Grembek: “We’re here because it’s important to us to explain something a straight person will never understand – an LGBT person constantly has to come out of the closet. The moment you arrive in new surroundings that aren’t familiar with your background, you have to think again whether or not to inform the people around you.”

And not everyone does?

“I know quite a few examples of people who returned to the closet in their new workplace, as well as people who preferred to leave a workplace because they felt that they could no longer lie, and preferred to reinvent themselves in another place.”

A survey conducted by the Economy Ministry in 2014 indicated that members of the LGBT community have reason to fear exposure in the workplace: 60-70 percent of transgender people reported discrimination in the process of hiring and in promotions; 18-20 percent of other members of the community reported a feeling of discrimination. Grembek and Seeff claim that often these are not deliberate processes, but rather old-fashioned views that the employers have difficulty leaving behind.

“Two different companies turned to us and asked us what to do when employees say they’re undergoing a surrogacy process abroad,” says Seeff. “They wanted to help, but didn’t know what the law says in this case, what rights the employee has, what one can and cannot ask of the employee, what can be done for him, etc. Another example regards the forms that the employees submit to the human resources department, in which it still says ‘mother’s name’ instead of ‘parent’s name.’ When there’s no mother’s name, it becomes embarrassing.”

Grembek: “If an LGBT employee who has a leased car wants to write his partner’s name on the contract, it’s not always comfortable for him to explain that to the vehicle officer. That’s also true of pensions – when the forms are standard there’s a problem.”

The first step suggested by Grembek aad Seeff to the companies to create a work environment that is comfortable for an LGBT person, is having the company’s board of directors sign an agreement promising to respect all its employees. So far the convention has been signed by firms such as Gong, the Epstein Rosenblum Maoz law firm, WeWork, IBM, HP and others.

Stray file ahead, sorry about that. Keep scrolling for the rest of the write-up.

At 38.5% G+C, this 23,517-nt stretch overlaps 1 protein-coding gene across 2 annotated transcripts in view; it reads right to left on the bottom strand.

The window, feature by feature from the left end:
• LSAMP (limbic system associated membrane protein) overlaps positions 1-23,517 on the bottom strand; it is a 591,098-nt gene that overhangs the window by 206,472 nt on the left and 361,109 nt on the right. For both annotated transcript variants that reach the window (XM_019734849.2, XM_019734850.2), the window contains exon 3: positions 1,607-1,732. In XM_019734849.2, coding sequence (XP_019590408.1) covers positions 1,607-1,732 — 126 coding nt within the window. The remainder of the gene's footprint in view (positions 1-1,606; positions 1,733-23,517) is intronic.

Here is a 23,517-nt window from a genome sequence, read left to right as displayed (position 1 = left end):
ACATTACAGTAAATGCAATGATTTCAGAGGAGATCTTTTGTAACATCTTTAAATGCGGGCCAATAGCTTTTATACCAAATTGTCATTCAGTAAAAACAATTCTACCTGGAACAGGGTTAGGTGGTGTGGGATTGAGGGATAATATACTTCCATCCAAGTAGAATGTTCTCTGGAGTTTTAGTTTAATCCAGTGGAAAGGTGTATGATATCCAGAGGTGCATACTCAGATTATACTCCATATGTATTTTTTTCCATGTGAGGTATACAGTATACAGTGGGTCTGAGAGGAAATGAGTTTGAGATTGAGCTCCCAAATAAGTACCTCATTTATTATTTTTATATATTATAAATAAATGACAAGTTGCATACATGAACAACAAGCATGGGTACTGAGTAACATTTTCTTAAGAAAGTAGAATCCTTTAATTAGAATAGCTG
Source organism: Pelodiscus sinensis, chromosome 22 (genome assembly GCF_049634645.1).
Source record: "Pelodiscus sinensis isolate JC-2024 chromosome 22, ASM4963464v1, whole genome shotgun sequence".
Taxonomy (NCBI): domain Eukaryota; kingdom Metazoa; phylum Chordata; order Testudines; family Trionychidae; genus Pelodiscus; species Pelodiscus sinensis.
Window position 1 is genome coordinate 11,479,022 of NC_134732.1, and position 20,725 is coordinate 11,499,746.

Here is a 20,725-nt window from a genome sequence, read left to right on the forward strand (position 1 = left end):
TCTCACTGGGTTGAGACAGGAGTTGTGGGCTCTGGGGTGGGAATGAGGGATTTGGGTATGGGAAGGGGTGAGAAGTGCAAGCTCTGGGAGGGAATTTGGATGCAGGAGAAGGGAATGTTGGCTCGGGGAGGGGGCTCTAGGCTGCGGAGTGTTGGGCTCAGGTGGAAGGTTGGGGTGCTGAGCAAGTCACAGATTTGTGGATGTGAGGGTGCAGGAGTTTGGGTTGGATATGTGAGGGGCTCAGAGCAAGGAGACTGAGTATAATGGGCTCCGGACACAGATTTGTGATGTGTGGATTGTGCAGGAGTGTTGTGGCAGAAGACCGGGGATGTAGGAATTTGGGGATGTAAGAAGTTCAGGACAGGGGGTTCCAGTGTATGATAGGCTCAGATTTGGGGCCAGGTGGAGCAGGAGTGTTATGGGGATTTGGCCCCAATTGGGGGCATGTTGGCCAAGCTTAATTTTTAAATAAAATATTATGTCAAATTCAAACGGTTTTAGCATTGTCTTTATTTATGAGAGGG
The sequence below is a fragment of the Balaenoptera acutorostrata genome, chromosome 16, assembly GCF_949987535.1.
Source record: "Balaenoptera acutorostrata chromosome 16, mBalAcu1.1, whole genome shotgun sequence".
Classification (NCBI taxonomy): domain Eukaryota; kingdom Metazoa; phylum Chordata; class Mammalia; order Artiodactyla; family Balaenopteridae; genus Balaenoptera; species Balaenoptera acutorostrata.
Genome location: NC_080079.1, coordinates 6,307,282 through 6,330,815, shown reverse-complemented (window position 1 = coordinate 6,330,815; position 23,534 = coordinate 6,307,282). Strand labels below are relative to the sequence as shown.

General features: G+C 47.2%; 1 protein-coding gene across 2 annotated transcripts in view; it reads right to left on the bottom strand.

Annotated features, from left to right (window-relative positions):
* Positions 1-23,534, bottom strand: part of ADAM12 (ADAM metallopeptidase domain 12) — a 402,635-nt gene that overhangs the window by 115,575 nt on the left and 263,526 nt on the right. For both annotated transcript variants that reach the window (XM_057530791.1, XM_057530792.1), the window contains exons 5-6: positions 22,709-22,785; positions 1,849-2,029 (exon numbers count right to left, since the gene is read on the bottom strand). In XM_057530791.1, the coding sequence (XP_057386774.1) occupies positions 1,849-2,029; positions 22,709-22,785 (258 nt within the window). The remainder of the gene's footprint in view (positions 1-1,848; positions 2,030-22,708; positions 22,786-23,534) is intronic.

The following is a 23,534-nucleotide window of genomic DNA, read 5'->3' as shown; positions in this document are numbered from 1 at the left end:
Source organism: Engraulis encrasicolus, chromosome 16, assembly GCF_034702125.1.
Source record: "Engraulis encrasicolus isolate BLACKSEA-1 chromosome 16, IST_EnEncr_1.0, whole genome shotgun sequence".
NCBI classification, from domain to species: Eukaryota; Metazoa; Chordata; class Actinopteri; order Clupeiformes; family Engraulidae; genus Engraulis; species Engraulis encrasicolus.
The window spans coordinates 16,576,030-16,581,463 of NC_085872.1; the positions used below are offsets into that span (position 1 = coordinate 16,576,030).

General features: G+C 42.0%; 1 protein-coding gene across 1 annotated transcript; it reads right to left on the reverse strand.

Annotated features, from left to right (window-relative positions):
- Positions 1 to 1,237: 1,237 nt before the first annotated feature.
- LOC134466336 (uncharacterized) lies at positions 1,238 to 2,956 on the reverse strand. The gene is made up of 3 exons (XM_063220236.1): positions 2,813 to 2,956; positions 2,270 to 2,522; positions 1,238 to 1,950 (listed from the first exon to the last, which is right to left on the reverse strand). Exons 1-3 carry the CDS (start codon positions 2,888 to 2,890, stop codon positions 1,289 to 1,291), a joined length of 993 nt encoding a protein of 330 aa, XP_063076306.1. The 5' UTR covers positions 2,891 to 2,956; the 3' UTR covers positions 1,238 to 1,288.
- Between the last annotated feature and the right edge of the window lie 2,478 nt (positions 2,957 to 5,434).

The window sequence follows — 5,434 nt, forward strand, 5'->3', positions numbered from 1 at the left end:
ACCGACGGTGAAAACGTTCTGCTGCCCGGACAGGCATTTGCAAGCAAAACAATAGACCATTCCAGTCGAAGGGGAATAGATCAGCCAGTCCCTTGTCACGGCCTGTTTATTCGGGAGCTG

The agreement is a one-page symbolic commitment. It opens with the words: “As part of our desire to promote an equal, safe and accepting work environment, we aspire to help the organization to have a supportive environment for the LGBT community, by harnessing employees on every level of the organization to incorporate the following principles: eliminating discrimination while promoting diversity and open-mindedness, by providing a sense of respect, belonging and comfort in the organization to the LGBT community in particular and the company employees in general, giving equal treatment to all the members of the LGBT community, nurturing a work environment that promotes respect and encourages diversity.”

At the same time, representatives of the organization distribute a short guidance manual containing various suggestions for consciousness raising and for creating a more pleasant atmosphere. “We suggest, for example, examining the recruitment policy – from the work interview to the filling in of forms,” says Seeff, “or appointing an adviser for LGBT affairs, like the chief of staff’s adviser for gender issues. One person to whom you can turn with various questions or requests, or to establish an LGBT forum in the company, in which people talk about everything.”

There can also be small gestures – taking advantage of Gay Pride Week for an announcement about support for the community, or giving a two-minute speech and saying that the management is happy to have employees from all the communities,” says Grembek. “This simple message is transmitted very quickly when the management promises to do so, and awareness of the subject filters down to all parts of the company.”

Another example of success is the Israeli firm Natural Intelligence, which decided to give a total of 50,000 shekels ($14,000) to every LGBT employee who starts a surrogacy process abroad. At the moment there are already two employees in the process.

Grembek and Seeff don’t deceive themselves into thinking the change will come easily. According to them, “Until now we have reached mainly high-tech firms in the center of the country. Some of them are international firms. It’s clear to us that this agreement also has to be signed by the managements of companies such as SuperSol, or bank managements - organizations that operate on the periphery of the country too.”

Do you think it will happen?

“Definitely. We’re not coming from a feeling of victimhood but from a desire to help. It’s clear to every employer that a workplace that’s comfortable for all its employees is good for business results too.”

You spoke earlier about a shortage of role models.

“We would like more executives like Raffi Margaliot who talk about the subject publicly. That really helps to raise consciousness in other companies too, which are not headed by an LGBT person.”